CINEMA JUDAICA: The War Years 1939-1949
March 4 - August 24, 2014
“Lights, Camera, Action!” are the famous words associated with movie sets…however, the lights were dimmed dramatically for Jews in the industry during World War II. CINEMA JUDAICA: The War Years 1939-1949, explores this time period, Nazi influence and the response from American movie studios.
CINEMA JUDAICA is an unprecedented exhibition of iconic Hollywood film posters from 1939 to1949. It illustrates how the motion picture industry countered America's isolationism, advocated going to war against the Nazis, influenced post-war perceptions of the Jewish people and the founding of the State of Israel, and shaped the face of contemporary Jewish life.
“The contributions of Jews in motion pictures is well known today,” says Jo Ann Arnowitz, JMOF-FIU Executive Director and Chief Curator, “however this exhibition sheds light on the industry’s politics during WWII, not only internally, but on a national and global level.”
The exhibition begins with the Hollywood studios' compliance with the Nazis' control of the motion picture industry in Germany, the ban on Jews from employment within it, and their restrictions on the American distribution of films shown in Germany and throughout Europe. All but two of America's eight largest studios complied with the Nazis' restrictions. United Artists closed down its German exchanges rather than fire its Jewish employees, but it did accept German content restrictions and arranged for its films to be shown in Germany through another distributor. Warner Bros., however, was the only studio to withdraw from the German market entirely. As Jewish characters disappeared from American films, Harry Warner and his brothers committed themselves to making anti-Nazi movies to alert the nation to the Nazi threat.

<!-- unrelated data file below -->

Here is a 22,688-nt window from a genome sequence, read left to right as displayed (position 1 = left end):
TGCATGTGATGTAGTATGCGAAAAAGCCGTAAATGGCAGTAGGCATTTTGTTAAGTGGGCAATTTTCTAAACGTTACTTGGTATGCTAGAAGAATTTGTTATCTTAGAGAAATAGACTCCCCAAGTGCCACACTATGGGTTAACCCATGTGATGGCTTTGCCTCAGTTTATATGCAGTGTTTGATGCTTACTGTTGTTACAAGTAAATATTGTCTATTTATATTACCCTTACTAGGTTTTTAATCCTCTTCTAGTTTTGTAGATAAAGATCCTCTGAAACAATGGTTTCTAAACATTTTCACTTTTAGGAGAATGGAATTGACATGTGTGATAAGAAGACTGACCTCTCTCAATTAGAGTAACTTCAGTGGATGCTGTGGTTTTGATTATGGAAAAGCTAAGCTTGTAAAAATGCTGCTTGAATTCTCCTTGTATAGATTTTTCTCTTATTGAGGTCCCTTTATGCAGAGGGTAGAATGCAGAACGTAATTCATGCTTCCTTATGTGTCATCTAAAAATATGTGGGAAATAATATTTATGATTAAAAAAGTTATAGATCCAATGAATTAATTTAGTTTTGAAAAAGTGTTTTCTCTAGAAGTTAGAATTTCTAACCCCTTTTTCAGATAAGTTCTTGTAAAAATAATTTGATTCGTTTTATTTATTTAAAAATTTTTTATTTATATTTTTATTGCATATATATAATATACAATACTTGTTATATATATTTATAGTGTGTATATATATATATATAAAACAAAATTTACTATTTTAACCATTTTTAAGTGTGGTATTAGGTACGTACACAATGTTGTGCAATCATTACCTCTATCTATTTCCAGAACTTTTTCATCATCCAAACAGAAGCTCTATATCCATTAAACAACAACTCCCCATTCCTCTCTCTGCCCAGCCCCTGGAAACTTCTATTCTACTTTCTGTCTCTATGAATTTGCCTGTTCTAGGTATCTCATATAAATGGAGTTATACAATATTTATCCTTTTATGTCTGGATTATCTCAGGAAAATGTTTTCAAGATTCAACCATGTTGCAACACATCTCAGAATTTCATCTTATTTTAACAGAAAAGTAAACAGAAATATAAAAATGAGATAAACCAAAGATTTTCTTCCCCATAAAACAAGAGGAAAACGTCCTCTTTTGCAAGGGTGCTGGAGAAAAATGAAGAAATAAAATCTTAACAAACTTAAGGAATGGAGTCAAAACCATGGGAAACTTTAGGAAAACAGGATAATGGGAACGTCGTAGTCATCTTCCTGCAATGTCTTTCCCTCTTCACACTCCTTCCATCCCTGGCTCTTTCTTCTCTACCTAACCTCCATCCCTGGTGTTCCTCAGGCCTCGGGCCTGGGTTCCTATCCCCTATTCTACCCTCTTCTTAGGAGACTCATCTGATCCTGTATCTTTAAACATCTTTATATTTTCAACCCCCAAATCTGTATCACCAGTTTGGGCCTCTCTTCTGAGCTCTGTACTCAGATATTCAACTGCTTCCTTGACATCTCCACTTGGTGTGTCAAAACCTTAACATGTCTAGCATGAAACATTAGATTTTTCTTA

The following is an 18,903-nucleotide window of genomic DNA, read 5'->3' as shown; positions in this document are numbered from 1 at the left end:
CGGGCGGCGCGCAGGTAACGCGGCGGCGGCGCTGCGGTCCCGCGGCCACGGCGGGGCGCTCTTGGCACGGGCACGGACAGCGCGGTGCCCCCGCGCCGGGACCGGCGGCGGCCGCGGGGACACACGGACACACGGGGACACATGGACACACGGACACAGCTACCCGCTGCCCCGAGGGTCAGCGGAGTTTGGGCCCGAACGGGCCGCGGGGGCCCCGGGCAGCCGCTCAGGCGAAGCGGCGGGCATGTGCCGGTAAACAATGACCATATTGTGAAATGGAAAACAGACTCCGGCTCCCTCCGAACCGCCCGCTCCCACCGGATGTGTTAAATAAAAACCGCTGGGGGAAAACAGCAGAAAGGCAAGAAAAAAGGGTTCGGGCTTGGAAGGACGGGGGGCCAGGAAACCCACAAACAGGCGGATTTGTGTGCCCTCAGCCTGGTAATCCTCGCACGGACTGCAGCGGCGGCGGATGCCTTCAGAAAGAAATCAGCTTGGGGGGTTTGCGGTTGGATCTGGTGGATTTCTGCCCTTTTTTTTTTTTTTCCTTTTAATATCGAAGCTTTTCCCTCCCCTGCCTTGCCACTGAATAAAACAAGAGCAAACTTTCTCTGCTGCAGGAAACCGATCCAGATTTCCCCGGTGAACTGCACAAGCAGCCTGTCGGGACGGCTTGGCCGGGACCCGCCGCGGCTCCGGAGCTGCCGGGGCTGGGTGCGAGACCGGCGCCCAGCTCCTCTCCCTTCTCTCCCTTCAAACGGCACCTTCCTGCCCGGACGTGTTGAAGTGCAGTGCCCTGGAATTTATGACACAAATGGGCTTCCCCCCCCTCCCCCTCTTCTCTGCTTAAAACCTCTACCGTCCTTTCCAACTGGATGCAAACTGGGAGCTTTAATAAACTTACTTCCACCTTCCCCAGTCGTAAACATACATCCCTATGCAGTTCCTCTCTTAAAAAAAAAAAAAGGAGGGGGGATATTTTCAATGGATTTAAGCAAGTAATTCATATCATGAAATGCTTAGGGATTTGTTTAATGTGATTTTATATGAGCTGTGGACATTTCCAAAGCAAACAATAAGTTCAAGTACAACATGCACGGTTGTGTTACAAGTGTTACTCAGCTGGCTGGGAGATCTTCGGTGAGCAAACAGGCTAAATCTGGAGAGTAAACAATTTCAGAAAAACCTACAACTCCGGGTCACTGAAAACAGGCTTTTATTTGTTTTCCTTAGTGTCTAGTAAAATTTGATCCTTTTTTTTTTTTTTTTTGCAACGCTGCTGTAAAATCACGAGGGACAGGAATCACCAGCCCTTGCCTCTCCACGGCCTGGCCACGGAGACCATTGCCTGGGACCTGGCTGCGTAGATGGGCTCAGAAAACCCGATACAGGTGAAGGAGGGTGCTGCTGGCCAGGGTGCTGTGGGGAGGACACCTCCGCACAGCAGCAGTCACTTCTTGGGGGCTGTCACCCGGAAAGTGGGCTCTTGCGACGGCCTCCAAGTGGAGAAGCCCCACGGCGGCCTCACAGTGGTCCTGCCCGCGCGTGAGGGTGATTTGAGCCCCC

The exhibition further documents this time period and how Hollywood studios set up the Motion Pictures Producers and Distributors Association (MPPDA) and established a Production Code of Administration (PCA) that prohibited causing affront to foreign states, including Germany. Thereafter, films required a seal of approval from the MPPDA. At the same time, the PCA worked with the U.S. State Department to ensure that American movies did not violate a series of Neutrality Laws enacted by the Roosevelt administration to keep American citizens safe in European and other war zones. Thus, anti-Nazi screenplays and clearly defined Jewish roles, which would not pass the certification process, were transformed through allegory, character name changes, and other disguises and glosses by Warner Bros. and other like-minded independent producers.
At the end of 1938, the PCA approved Warner Bros. openly anti-Nazi script for Confessions of a Nazi Spy, closely based on the recent historical record of the government’s espionage case. The film was released in early May 1939.
With the attack on Pearl Harbor on December 7, 1941 and America's declaration of war, Hollywood produced patriotic movies, in the guise of "platoon" films, which reflected on the melting pot tradition of American ethnic diversity and helped instill a unified fighting spirit.
In addition to Confessions of a Nazi Spy, featured films include Sons of Liberty, Pastor Hall, and The Great Dictator. Also included are posters for World War II espionage and concentration camp escape melodramas set in Germany or another Nazi-occupied country such as To Be or Not To Be, plus films about Nazi Germany's accountability such as Address Unknown, Tomorrow the World, and Hotel Berlin.
Following the war, were the "Exodus" films addressing the attempt by European war refugees to rebuild their lives and cultures after the Holocaust include My Father's House, The Illegals, The Search, and Sword in the Desert/. Post-war Hollywood films also addressed antisemitism on the home front and the Christian Mobilizers, who blamed the Jews for the war and attacked Jewish citizens, stores, and synagogues in major northeast cities. These films, in which an Italian American or Irish American authority figure condemns antisemitism, stops an assault, or solves a racist murder, include The House I Live In, Crossfire, Open Secret, while Gentleman's Agreement, addresses the related subject of White Anglo Saxon Protestant antisemitism.
Exhibition on loan from Hebrew Union College-Jewish Institute of Religion Museum and is curated by Laura Kruger. Local sponsors include the Robert Arthur Segall Foundation; Kenneth Bloom in memory of Harold & Ise Posner; State of Florida, Department of State, Division of Cultural Affairs and the Florida Council on Arts and Culture; the Miami-Dade Tourist Development Council, the Miami-Dade County Department of Cultural Affairs and the Cultural Affairs Council; the Miami-Dade County Mayor and Board of County Commissioners and the City of Miami Beach, Cultural Affairs Program, Cultural Arts Council.